by Alex Fox/Smithsonianmag.com
Florida’s manatees are dying in droves. So far this year, a total of 782 manatees died between January 1 and June 4, according to a recent report from the state’s Fish and Wildlife Conservation Commission. That’s more than ten percent of the docile marine mammal’s entire Florida population, which has come back from near extinction, reports Johnny Diaz for the New York Times.
Last year, Florida lost 637 manatees, a total that 2021 has well surpassed barely halfway through the year. At this rate, 2021 will likely see the highest level of manatee mortality since 2018 when 824 individuals were recorded dead.
“We’ve never seen anything like this before,” Jaclyn Lopez, Florida director at the nonprofit Center for Biological Diversity, tells Derek Hawkins of the Washington Post. “I think it’s fair to call it a crisis. It’s not hyperbole when you see hundreds of manatees dying like this.”
Experts say the likely cause of the die off is starvation. The bulbous, slow-moving mammals need to eat large quantities of seagrass to survive and that critical food source has been virtually erased by years of pollution. This pollution comes primarily in the form of nutrient runoff from fertilizer as well as leaks from sewers and septic tanks. Read More:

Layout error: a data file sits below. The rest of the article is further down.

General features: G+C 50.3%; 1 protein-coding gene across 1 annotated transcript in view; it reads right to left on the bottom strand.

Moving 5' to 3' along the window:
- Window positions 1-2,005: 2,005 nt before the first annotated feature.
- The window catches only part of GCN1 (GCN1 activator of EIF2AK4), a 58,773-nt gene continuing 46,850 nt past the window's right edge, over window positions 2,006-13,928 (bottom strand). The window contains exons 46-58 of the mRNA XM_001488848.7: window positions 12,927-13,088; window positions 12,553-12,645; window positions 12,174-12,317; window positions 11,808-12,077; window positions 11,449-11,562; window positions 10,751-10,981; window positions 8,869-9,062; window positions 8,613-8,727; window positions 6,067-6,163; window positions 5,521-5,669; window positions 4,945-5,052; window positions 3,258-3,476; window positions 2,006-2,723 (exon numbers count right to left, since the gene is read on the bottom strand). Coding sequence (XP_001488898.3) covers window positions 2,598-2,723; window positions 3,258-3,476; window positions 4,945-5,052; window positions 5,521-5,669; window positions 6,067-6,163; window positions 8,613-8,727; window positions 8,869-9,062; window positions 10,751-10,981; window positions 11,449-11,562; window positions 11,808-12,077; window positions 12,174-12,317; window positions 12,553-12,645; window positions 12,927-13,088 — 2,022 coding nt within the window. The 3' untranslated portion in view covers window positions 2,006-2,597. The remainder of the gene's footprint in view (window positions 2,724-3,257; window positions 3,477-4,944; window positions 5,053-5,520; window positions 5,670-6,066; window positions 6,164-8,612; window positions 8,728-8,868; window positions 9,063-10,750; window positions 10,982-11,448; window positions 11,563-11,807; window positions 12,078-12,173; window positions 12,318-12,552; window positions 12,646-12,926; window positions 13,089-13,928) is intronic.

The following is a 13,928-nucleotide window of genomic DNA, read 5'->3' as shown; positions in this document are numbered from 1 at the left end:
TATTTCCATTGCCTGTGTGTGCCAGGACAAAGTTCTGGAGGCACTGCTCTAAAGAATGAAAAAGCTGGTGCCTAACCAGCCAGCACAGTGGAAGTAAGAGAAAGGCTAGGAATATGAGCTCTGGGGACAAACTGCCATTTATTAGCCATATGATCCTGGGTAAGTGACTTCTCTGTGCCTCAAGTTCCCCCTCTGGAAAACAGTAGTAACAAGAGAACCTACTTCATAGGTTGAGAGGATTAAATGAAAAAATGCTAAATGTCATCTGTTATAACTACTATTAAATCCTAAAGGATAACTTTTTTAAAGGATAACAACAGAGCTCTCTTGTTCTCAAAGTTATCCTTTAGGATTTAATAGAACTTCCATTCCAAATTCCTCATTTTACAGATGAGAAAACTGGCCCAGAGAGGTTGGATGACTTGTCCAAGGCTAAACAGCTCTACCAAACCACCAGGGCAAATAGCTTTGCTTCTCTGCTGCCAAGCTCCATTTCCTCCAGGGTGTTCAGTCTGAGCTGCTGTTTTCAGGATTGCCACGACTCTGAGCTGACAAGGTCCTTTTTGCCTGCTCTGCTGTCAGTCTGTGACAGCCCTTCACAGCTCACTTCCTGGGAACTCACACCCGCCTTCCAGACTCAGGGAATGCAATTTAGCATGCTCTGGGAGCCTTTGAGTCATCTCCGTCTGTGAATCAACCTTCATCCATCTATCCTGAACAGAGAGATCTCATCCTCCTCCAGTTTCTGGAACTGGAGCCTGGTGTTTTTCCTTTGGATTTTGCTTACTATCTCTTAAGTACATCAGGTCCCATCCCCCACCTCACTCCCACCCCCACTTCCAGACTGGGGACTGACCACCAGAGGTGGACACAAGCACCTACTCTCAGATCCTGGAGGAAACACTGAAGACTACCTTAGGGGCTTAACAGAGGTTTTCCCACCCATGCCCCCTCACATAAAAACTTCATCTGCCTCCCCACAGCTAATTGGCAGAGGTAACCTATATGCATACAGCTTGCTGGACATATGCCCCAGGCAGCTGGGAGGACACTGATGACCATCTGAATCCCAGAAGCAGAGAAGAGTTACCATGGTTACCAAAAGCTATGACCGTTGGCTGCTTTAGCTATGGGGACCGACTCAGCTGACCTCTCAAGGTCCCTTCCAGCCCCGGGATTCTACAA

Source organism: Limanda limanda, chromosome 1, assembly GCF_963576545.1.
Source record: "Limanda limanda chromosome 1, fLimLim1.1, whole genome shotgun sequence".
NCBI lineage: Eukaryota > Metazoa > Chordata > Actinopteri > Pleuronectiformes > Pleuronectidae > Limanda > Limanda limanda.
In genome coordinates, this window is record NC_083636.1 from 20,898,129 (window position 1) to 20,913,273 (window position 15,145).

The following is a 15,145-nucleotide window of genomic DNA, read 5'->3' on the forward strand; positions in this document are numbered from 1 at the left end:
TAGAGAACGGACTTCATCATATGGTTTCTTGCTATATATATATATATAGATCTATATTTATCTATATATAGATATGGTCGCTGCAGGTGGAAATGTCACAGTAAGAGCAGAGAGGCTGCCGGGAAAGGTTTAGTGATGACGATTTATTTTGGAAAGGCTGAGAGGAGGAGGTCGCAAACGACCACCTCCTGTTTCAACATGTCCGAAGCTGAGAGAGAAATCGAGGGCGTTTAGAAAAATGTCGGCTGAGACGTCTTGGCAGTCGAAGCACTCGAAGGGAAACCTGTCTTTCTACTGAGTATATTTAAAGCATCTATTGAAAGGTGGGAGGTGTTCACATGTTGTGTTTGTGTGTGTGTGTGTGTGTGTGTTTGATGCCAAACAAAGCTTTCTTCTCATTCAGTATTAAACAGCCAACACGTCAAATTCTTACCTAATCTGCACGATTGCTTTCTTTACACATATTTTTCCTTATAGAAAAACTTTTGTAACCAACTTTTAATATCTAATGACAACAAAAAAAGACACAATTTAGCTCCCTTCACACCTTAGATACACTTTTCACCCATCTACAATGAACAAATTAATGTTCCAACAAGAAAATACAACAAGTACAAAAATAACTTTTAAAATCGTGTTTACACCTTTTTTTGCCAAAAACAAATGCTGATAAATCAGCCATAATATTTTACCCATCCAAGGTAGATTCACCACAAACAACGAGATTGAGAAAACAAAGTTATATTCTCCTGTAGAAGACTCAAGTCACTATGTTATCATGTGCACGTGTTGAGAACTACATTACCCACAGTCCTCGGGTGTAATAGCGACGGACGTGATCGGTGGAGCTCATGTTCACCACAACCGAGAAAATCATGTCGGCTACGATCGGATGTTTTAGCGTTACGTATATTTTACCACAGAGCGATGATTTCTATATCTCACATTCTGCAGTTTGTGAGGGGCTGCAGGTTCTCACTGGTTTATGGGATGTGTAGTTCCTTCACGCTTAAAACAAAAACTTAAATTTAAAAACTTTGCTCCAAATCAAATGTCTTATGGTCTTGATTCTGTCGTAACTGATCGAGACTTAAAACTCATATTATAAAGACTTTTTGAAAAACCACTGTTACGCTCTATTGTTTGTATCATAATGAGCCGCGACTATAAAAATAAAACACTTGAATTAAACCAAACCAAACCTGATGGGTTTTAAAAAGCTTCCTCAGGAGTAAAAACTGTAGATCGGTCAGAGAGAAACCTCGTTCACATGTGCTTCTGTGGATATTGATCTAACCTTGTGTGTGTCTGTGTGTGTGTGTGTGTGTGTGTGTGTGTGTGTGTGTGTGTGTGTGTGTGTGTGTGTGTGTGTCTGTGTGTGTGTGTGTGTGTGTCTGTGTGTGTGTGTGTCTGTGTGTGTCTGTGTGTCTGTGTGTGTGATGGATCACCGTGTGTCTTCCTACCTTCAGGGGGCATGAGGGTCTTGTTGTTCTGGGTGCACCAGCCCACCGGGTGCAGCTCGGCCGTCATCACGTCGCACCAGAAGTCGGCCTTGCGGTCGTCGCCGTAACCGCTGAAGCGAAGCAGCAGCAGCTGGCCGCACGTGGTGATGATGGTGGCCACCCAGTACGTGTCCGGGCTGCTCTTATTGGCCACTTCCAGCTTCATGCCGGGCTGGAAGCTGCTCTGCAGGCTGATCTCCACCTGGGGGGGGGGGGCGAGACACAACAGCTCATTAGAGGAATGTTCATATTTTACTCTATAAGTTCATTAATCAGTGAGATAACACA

Carol graduated from Riverside White Cross School of Nursing in Columbus, Ohio and received her diploma as a registered nurse. She attended Bowling Green State University where she received a Bachelor of Arts Degree in History and Literature. She attended the University of Toledo, College of Nursing, and received a Master’s of Nursing Science Degree as an Educator.
She has traveled extensively, is a photographer, and writes on medical issues. Carol has three children RJ, Katherine, and Stephen – one daughter-in-law; Katie – two granddaughters; Isabella Marianna and Zoe Olivia – and one grandson, Alexander Paul. She also shares her life with her husband Gordon Duff, many cats, and two rescues.